Timmy’s Light: chaplain for the prisons

TIMMY’S WORK AS A CHAPLAIN FOR THE PRISONS IN MELBOURNE

RACHELLE: Can you tell me a little bit about your work as a chaplain?

TIMMY: Menashe Kaltman asked me to be chaplain for the prisons [in Melbourne, Australia]. Since then, I’ve visited most prisons – not just in Melbourne – but in the whole Victoria.

We get contacted by Israelis, American, Europeans… people from all over who have run into trouble with the law.

RACHELLE: I think many people wonder – how can you visit prisoners knowing they committed horrible crimes?

TIMMY: You see, the interesting thing is, I could never visit a pedophile. There are other chaplains, not just me. With pedophelia, I just couldn’t. I could visit a murderer, but not a pedophile.

With others, I don’t judge. We all do things. We all make mistakes. And for me, personally, if I hadn’t gone astray, I don’t think I would have returned to my [Jewish] roots. So in general, I just don’t judge.

RACHELLE: Can you just clarify – what is a chaplain?

TIMMY: A chaplain is a religious position in the prison. Although some chaplains are paid, we volunteer. To be a chaplain, you need to be somebody who is religious and non-judgemental. The reason we do it is because the Rebbe wanted it. He wanted that a Jew, no matter where they are, should be visited and helped.

Mostly, I am just a listening ear… somebody to talk too. And if they are open to it, I encourage Yiddishkeit (Judaism) because the Rebbe wanted it. For each of the holidays we bring them the appropriate foods and offer them the mitzvahs they can do.

BRINGING PASSOVER TO JEWISH PRISONERS

RACHELLE: Can you share a story from the prisons?

TIMMY: So this one time, right before passover, an american guy got into some trouble with the law. He was being held in prison and I knew another Jewish man in the same prison. So I went to this prison guard – an Indian man whom I had befriended – and I asked him if they could have passover together.

I said that I would provide the food. Not only for those two, but for the whole unit. Somehow, he said yes! I brought truckloads of fish and matzah and everything they needed for the seder plate. After that, these two guys became friendly. And the big, muscular drug dealer protected a little vegetarian, American business guy!

RACHELLE: Do you find that people who are in prison are more responsive to Judaism?

TIMMY: Yes. I feel like when they are on the inside they’re able to have much more time to go inside of themselves. Especially Israelis and sephardim (Jews of Spanish descent) who are naturally much more spiritual.

We’ve met many Israelis who got caught because of something to do with drugs right after the army. We’ve seen some of these people become very very frum (observant). The muscular guy who I told you about – the one with Israeli parents – he befriended a French-Israeli guy who, later on, became completely black and white in his observance of Judaism.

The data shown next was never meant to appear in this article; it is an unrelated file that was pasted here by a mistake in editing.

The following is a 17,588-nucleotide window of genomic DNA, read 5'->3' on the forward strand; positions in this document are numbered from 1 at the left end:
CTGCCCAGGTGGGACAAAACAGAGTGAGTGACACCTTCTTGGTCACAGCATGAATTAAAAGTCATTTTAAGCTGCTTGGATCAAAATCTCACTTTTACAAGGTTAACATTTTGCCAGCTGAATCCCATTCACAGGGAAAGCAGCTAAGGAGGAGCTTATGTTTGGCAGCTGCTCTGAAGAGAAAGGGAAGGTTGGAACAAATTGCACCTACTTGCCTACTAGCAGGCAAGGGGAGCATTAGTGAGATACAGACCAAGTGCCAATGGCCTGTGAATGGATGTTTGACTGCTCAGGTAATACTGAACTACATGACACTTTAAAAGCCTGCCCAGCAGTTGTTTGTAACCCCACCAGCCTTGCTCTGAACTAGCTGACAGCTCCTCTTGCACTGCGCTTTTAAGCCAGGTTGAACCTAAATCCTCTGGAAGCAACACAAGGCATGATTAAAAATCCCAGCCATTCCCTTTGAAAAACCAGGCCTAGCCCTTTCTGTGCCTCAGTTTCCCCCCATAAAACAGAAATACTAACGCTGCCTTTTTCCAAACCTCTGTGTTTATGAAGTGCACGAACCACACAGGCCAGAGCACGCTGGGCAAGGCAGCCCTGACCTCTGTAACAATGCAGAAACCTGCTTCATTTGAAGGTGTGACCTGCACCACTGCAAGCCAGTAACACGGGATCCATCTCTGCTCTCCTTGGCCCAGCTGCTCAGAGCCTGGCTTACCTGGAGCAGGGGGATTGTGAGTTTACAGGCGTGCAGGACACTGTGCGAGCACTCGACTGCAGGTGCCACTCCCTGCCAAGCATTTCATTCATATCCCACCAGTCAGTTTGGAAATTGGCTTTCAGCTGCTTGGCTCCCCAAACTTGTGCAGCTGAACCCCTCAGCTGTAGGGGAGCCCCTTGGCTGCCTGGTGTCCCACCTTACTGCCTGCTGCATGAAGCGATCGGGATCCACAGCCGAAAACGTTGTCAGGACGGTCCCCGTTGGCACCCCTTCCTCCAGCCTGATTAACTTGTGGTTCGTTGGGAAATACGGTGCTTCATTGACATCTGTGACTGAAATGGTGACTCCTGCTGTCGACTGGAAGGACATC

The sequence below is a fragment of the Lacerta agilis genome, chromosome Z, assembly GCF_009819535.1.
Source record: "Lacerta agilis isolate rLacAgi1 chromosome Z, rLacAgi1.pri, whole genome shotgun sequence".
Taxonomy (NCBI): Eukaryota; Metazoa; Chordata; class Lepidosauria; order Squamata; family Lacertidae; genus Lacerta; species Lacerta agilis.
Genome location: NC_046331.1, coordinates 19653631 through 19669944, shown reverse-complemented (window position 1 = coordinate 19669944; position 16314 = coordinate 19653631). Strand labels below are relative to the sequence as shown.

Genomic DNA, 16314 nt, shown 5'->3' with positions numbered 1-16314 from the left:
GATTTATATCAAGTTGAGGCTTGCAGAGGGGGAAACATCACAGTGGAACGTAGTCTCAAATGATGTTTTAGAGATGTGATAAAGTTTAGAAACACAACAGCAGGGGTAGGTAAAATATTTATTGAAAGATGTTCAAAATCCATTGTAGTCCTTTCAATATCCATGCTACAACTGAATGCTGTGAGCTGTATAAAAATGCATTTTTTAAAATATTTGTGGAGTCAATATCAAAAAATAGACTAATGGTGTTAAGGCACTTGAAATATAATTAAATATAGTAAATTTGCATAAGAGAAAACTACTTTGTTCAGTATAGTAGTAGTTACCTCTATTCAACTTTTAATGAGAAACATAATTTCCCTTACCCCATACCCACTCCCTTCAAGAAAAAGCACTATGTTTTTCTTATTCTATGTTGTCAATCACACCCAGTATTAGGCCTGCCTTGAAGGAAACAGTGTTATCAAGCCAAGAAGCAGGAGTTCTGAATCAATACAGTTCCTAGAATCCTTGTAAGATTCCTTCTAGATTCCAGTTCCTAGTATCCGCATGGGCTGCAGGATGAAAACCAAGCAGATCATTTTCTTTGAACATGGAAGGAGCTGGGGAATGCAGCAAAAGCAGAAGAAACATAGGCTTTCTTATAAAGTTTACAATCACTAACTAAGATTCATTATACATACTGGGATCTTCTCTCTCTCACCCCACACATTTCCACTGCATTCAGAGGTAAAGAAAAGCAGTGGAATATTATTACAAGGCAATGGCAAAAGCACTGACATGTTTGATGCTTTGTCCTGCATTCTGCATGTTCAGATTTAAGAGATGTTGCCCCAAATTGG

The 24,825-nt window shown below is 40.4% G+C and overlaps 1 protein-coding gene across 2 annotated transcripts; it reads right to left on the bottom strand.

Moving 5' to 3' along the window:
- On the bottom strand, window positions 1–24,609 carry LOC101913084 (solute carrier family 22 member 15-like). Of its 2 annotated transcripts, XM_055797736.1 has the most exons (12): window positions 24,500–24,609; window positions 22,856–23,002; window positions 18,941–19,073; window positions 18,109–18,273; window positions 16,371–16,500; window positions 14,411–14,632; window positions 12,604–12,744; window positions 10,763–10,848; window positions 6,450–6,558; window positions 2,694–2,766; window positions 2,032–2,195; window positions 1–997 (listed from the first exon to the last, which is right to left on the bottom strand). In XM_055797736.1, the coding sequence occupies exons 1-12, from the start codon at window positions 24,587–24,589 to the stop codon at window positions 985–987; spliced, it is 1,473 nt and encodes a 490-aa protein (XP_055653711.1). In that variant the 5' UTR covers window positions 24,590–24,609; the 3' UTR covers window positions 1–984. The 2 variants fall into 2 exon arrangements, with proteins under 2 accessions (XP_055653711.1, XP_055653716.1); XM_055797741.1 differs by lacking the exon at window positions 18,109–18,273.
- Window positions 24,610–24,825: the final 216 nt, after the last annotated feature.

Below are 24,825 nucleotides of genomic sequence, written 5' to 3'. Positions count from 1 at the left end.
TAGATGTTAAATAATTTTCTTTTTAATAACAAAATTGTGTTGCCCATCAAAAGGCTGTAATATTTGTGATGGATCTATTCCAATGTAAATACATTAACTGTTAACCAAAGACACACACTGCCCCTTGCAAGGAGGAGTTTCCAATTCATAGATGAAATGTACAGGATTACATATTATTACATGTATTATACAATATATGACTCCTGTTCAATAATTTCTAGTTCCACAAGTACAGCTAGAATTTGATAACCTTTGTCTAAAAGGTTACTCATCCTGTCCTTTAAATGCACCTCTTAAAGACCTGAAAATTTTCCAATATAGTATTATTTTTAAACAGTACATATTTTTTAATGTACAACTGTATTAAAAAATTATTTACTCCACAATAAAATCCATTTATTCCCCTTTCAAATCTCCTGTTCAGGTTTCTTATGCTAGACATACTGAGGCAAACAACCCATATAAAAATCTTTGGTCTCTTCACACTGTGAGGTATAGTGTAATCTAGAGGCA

He [the French-Israeli guy] got married, had children and was living in Bnei Brak, Israel [a very religious neighborhood]. The other guy, the muscular one, went to visit him in Israel. As soon as he went into the house, the very frum guy quickly took him into a room and said, “Please don’t say a word about where you met me. My wife doesn’t know!”

PRISON CHAPLAIN BY DAY, MIKVAH ATTENDANT AT NIGHT

RACHELLE: How do you keep yourself from getting overwhelmed by other people’s stories and situations in life.

TIMMY: It’s always very interesting. I love the living on the edge… I always did. And being a married frum woman and a mikvah attendant, I compartmentalize my on the edge needs with all the prisoners.

It’s amazing, because in the nighttime, I’m a Mikvah Attendant. It is so holy and high. And during the day, I’m in the lowest of places – a prison. But it’s interesting because I’ve had women ex-prisoners, who asked me if they could use mikvah to feel spiritually pure after they got out.

As a mikvah lady, I’m privy to a lot of private details. Sometimes when women are actually in the mikvah, they need someone to speak to. I sit on the floor – if it’s not crazy busy that night – and we often have a really beautiful and meaningful conversation.

I’ve seen so many miracles because the mikvah is an Eis Ratzon, a special time for women to ask for whatever they need. And sometimes a month later they tell me that what they asked for actually came true.

RACHELLE: Is there anything that stands out in your mind in all of your experiences as a mikvah attendant?

TIMMY: I once had an Israeli woman come from out of town, and she said to me, “I want to give terumah!”

So I said you mean tzedaka? And she said, “Yes, ok tzedaka!” She gave me two envelopes. One with over $1,000 and one with about $800.

There was another woman coming to the mikvah that night. I knew she had been struggling financially, and when she came to the mikvah I told her, “I’ve got a surprise for you when you leave.”

When she was just about to leave I gave her the envelope with over a thousand dollars. I told her this was a gift from another woman who just wanted to make someone happy. This woman who was struggling to make ends meet, burst out crying and she said, “Timmy, you have no idea… we didn’t know how we were going to pay our rent this month.

TIMMY’S BAIS CHANA EXPERIENCE

RACHELLE: Can you tell me a bit about your experience at Bais Chana?

TIMMY: The first time I went to Bais Chana, I wasn’t frum (observant) yet. I had learned for a year in Melbourne with Reb Zalman Serebranski. He was the one who initially got me interested. I had learned, but I wasn’t keeping any mitzvahs.

The first time, I just went to Bais Chana for a few days. Then I went on to Machon Chana, and during the break from Machon Chana, me and one of my best girlfriends  decided to go to Bais Chana for an entire winter session. I really liked it.

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